Adapting to the current failed system will involve building a team from within with a visionary coach and the Lions proved it can be done. In the final this year the Crusaders had 13 AB’s in their squad. The Waratahs who were thumped by the Lions in the playoff had 10 players in their RC team. The Lions thumped the Argentinians in their playoff, That was practically the same team that thumped the Boks last week. And by the way guess who was flyhalf every second in all those games, non other than the much maligned mighty EJ. Cheers.

        • Dean

          We are already a 2nd tier rugby nation, we are just too proud to admit it. 7th in the World, beaten NZ once in the past 6 years. Record losses to Ireland, Argentina and New Zealand. We’ve lost to every top 10 rugby nation in the past decade, apart from Fiji. Yet, we’ve lost games against Japan and Italy who sit just below them. We haven’t won Super Rugby for almost a decade.

      • Albert

        Jantjies inclusion is a positive for his fans and even bigger for his detractors, you know them, those that will blame this loss on 1 man.

        Now, I am neither for nor against Jantjies, but we needed a change from Head down Pollard. The bigger concern should be the centre pairing, Mr Crabs and Mr Crash. Jantjies will want to put them in space but they will either drop the ball or run directly into Messers Hooper and Pocock.

        • humblepie

          Good points Albert. In Faf and Elton we have explosive players that play shallow and with very good distribution skills. The problem is to get that advantage to our dangerous wings when the ball has to go through a centre pair with poor distribution skills and hands. De Allende also plays too deep and this neutralizes the players on his outside.

        • Herman Schroder?

          Spot on Albert, had to laugh at Mr Crabs and Mr Crash, perfect description. I have just posted to John Comyn above here which also relates to your post. Cheers.

        • Herman Schroder?

          Spot on Albert, had to laugh at Mr Crabs and Mr Crash. I have just posted to John Comyn above here which also relates to your post. Cheers.

        • John Comyn

          I’m no Jantjies fan but I think his inclusion is a good thing for this game. Hopefully he will take confidence from Rassie not throwing him to the wolves after the England disaster. Pollard needs a wake up call. Whatever Rassie does he must not play him against the AB’s. They love him! Your comment on the center pairing is unfair. Kriel has been excellent all season and IMHO De Allende is the best 12 in SA. He’s a bit like Jantjies in that he is either loved or hated. He can expect lots of hospital passes coming his way but I think he is going to have a blinder.

          • John Comyn

            Barry – we will have to agree to disagree. I can’t see what all the noise around AM is about. He was abysmal in his last game, ditto Esterhuizen. The new pair can’t get any worse. Clearly numerous coaches are not on the same page as you are when it comes to DD.

          • Herman Schroder?

            John they are not hospital passes, DA does not know how to position himself to receive it. Too complicated for him, lol. Cheers.

          • Barry Smith

            Not sure where you get your views or stats on the centre pairing!
            Reality is that Damian has done nothing in the past three years that suggest he should be in the Springbok fold let alone in the starting line up. What recent performance justifies his selection?
            Jesse certainly looks the part physically and is good on attack, but his defence and strategic nous is poor. His last outing against England, where he shepherded England 10 in their in goal area was simply embarrassing. Prey what has he done to surpass Am. Oh, and those without a brain that leap to the reported Am defence issues, might want to consider that two missed tackles is not justification for that label.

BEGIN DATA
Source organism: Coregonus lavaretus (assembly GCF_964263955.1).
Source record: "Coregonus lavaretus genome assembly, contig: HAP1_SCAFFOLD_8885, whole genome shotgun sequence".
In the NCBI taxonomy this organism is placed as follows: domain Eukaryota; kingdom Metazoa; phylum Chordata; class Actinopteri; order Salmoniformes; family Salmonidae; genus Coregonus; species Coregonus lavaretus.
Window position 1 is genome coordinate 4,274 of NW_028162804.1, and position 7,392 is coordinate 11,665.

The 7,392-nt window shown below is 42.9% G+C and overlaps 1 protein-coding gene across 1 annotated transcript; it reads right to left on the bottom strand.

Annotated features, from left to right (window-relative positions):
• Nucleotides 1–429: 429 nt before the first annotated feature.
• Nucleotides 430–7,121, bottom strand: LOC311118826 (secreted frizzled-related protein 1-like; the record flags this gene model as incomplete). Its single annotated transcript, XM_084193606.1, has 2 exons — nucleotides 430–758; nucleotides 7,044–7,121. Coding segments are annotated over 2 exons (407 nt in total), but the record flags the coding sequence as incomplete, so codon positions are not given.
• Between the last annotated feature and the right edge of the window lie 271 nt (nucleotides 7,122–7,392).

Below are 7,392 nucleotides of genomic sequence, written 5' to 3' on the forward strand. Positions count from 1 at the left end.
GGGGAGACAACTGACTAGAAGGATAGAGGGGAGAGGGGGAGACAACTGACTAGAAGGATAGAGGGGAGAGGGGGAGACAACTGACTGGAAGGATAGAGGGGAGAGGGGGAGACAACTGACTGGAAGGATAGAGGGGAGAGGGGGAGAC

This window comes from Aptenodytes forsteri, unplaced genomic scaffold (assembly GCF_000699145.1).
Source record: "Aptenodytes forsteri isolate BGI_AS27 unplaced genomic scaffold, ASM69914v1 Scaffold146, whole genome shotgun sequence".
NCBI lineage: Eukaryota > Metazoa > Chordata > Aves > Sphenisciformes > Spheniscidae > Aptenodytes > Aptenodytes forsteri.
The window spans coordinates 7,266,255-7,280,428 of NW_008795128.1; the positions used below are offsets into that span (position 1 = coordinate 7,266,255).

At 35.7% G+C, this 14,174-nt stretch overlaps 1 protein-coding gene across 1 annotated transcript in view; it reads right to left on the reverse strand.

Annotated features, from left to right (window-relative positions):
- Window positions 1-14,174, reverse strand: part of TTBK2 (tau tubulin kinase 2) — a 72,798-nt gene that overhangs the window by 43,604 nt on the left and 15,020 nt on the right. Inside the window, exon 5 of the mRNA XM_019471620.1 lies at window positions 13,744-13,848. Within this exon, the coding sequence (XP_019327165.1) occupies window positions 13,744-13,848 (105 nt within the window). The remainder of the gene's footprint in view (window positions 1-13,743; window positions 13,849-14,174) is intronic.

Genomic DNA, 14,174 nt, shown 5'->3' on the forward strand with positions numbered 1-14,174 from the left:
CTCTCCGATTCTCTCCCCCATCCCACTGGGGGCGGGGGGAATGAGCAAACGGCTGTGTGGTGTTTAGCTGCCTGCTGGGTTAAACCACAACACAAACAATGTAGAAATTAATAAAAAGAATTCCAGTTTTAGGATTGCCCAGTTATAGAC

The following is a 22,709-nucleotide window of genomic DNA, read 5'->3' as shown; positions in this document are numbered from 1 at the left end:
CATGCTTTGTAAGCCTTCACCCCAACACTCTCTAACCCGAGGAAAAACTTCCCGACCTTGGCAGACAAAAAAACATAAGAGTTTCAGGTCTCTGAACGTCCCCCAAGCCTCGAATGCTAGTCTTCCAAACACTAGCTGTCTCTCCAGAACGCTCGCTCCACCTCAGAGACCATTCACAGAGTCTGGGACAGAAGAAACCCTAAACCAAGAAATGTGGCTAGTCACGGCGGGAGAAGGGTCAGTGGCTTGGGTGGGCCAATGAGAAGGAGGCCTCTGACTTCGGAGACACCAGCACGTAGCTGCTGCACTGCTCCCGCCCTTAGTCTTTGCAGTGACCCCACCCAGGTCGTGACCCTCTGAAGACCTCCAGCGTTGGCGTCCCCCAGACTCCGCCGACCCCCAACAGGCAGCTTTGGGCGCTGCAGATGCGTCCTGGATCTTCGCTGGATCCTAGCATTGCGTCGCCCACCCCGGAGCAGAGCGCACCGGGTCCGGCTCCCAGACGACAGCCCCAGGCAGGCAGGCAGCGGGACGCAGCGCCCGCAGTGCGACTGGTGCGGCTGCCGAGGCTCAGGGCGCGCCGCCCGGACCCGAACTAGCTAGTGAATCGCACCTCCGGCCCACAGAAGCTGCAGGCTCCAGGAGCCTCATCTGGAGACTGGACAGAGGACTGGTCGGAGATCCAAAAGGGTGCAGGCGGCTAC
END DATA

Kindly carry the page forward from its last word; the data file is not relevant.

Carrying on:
I wish both of them great success on Saturday, but let’s not pretend, it is our B team and it is high risk!

  • Barry Smith

    There are moves within SA to have the Ownership of Unions stretched to 51%, making them commercially controlled entities.
    It is not beyond the realms of possibility that the Owners could well be UK based and in a position to decide which leagues they play in! This may not be a bad thing at all, because our current semi- professional approach to things will simply not be tolerated in entities that are run as professional.businesses!
    I suggest that our Unions are as much at risk as our players are!

    • SweetAz

      I like this,–If one or two of our Unions can accomplish this and get themselves into this New Premiership it would be great for supporters. Personally, if the Stormers and the Lions were premiership teams with a global audience I would quite happily become a Franchise supporter first and foremost, and write SARU off and let them and the ANC go sit in a corner singing Kumbaya to each other.
      Most Americans don’t give a toss about international gridiron, baseball, football or basketball…… Their Franchises are what counts.

  • Augusto

    There is too much speculation in this article

  • Mike Stoop

    If this takeover comes off, things are going to get very interesting. In SA the government and SARU will probably look for some way to get in the way, but eventually the mighty (or maybe after Brexit not so mighty) Pound will prevail.

    The more interesting outcome will be the effect this will have on other European competitions like the Champions Cup, Challenge Cup and even the Six Nations. With the Premier League attempting to be the top competition in the world, will there be room for these competitions? One thing is certain, the ERFU will lose control of their players. Will this possibly create an opportunity for SARU to look North instead of East for its salvation. England currently has six slots in the European Champions Cup. Could they become available to a new player?

    A hard Brexit will also affect these competitions. The free flow of players between Europe and the UK may be affected. Will that make more opportunities available for southern hemisphere players in both France and the UK, or will it reduce the opportunities? The EU will probably make the Brits jump through hoops to get work permits. After some tit for tat, who knows what the landscape will look like.